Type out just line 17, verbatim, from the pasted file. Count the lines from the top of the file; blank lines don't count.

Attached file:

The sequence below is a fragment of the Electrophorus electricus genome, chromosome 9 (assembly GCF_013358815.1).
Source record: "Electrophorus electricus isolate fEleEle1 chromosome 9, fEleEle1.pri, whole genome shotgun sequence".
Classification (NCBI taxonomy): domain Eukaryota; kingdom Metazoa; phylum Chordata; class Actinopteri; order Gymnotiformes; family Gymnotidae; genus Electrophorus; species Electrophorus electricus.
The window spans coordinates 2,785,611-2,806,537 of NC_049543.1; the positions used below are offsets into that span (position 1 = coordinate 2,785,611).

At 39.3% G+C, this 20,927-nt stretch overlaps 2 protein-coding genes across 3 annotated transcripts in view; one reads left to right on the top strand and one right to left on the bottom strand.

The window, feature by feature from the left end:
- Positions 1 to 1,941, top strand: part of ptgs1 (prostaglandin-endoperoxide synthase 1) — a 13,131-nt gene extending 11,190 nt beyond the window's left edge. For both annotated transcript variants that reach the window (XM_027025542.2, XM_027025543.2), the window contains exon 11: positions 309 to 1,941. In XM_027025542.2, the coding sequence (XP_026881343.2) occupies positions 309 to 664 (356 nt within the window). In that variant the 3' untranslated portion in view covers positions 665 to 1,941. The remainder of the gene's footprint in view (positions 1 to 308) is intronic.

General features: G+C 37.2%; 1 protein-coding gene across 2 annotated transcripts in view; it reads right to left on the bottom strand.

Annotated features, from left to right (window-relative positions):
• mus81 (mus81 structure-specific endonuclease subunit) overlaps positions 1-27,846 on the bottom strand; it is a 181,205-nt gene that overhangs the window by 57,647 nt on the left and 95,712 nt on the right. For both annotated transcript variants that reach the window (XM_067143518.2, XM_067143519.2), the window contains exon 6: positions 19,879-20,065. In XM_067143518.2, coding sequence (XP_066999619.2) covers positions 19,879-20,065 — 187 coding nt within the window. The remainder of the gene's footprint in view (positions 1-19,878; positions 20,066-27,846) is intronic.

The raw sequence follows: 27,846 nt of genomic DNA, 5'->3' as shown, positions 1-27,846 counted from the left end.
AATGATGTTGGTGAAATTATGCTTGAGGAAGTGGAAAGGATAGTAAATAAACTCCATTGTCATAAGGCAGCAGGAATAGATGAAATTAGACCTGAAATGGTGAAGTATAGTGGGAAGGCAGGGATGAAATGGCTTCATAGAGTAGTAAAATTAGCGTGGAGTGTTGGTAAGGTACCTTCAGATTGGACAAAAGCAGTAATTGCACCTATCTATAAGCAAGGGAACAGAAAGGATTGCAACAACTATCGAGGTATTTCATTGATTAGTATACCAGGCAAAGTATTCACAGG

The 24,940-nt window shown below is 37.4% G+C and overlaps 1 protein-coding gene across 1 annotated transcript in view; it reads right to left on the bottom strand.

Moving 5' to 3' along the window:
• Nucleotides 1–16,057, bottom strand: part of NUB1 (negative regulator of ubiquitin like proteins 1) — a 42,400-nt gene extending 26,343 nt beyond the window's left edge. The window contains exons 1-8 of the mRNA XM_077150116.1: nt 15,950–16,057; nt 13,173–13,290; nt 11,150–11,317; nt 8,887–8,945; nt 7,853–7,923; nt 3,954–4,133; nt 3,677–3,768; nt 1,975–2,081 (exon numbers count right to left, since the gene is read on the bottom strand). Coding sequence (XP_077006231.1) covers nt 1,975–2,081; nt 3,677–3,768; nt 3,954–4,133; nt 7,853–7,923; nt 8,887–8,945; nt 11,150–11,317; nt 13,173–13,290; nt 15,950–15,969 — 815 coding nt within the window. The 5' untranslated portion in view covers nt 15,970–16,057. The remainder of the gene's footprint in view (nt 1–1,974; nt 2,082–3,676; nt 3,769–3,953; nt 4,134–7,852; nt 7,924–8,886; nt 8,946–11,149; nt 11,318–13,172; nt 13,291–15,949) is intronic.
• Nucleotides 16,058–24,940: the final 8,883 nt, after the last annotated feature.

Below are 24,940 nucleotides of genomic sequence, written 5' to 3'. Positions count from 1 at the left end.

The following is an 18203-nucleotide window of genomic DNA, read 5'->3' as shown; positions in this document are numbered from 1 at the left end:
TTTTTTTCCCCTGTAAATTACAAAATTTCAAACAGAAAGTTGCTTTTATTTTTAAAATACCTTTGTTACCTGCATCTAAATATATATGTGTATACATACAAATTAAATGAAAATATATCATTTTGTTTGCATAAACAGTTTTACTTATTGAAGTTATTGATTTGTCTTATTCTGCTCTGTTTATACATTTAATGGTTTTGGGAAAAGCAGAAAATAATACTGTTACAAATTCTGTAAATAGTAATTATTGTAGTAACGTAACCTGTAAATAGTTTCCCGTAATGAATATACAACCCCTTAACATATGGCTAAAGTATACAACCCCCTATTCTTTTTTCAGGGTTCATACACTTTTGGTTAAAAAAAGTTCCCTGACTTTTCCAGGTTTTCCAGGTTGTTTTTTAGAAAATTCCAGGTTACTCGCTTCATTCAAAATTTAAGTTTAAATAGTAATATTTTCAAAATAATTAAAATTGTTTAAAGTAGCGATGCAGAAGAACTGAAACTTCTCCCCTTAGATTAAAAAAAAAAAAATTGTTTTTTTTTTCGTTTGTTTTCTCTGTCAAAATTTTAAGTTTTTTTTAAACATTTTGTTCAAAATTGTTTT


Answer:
Below are 24,940 nucleotides of genomic sequence, written 5' to 3'. Positions count from 1 at the left end.